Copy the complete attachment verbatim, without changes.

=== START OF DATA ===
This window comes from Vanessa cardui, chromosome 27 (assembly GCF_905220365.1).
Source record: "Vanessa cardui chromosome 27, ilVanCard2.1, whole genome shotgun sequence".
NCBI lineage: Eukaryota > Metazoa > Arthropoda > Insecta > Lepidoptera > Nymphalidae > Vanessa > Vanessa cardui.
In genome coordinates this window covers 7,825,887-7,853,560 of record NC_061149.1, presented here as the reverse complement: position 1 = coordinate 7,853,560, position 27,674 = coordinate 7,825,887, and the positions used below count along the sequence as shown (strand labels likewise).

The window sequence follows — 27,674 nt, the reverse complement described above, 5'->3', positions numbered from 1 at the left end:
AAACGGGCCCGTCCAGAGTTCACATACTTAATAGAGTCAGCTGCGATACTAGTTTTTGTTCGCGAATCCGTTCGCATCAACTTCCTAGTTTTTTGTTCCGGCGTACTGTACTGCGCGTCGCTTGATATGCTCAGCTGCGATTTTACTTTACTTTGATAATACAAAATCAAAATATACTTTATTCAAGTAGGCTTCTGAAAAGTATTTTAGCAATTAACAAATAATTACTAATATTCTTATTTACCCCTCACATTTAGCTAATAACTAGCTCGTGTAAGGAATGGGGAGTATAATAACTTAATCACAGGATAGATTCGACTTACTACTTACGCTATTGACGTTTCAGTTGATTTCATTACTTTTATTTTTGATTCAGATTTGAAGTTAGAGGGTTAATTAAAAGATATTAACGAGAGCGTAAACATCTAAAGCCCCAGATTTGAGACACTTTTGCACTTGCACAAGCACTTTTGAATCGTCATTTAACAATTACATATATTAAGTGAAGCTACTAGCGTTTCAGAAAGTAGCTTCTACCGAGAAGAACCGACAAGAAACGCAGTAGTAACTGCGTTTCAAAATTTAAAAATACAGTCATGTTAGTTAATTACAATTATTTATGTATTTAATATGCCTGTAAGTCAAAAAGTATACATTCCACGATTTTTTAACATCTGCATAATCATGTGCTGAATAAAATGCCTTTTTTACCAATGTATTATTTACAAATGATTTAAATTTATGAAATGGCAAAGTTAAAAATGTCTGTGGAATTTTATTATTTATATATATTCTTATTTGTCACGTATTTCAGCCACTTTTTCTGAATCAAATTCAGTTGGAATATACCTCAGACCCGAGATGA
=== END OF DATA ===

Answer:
This window comes from Vanessa cardui, chromosome 27 (assembly GCF_905220365.1).
Source record: "Vanessa cardui chromosome 27, ilVanCard2.1, whole genome shotgun sequence".
NCBI lineage: Eukaryota > Metazoa > Arthropoda > Insecta > Lepidoptera > Nymphalidae > Vanessa > Vanessa cardui.
In genome coordinates this window covers 7,825,887-7,853,560 of record NC_061149.1, presented here as the reverse complement: position 1 = coordinate 7,853,560, position 27,674 = coordinate 7,825,887, and the positions used below count along the sequence as shown (strand labels likewise).

The window sequence follows — 27,674 nt, the reverse complement described above, 5'->3', positions numbered from 1 at the left end:
AAACGGGCCCGTCCAGAGTTCACATACTTAATAGAGTCAGCTGCGATACTAGTTTTTGTTCGCGAATCCGTTCGCATCAACTTCCTAGTTTTTTGTTCCGGCGTACTGTACTGCGCGTCGCTTGATATGCTCAGCTGCGATTTTACTTTACTTTGATAATACAAAATCAAAATATACTTTATTCAAGTAGGCTTCTGAAAAGTATTTTAGCAATTAACAAATAATTACTAATATTCTTATTTACCCCTCACATTTAGCTAATAACTAGCTCGTGTAAGGAATGGGGAGTATAATAACTTAATCACAGGATAGATTCGACTTACTACTTACGCTATTGACGTTTCAGTTGATTTCATTACTTTTATTTTTGATTCAGATTTGAAGTTAGAGGGTTAATTAAAAGATATTAACGAGAGCGTAAACATCTAAAGCCCCAGATTTGAGACACTTTTGCACTTGCACAAGCACTTTTGAATCGTCATTTAACAATTACATATATTAAGTGAAGCTACTAGCGTTTCAGAAAGTAGCTTCTACCGAGAAGAACCGACAAGAAACGCAGTAGTAACTGCGTTTCAAAATTTAAAAATACAGTCATGTTAGTTAATTACAATTATTTATGTATTTAATATGCCTGTAAGTCAAAAAGTATACATTCCACGATTTTTTAACATCTGCATAATCATGTGCTGAATAAAATGCCTTTTTTACCAATGTATTATTTACAAATGATTTAAATTTATGAAATGGCAAAGTTAAAAATGTCTGTGGAATTTTATTATTTATATATATTCTTATTTGTCACGTATTTCAGCCACTTTTTCTGAATCAAATTCAGTTGGAATATACCTCAGACCCGAGATGA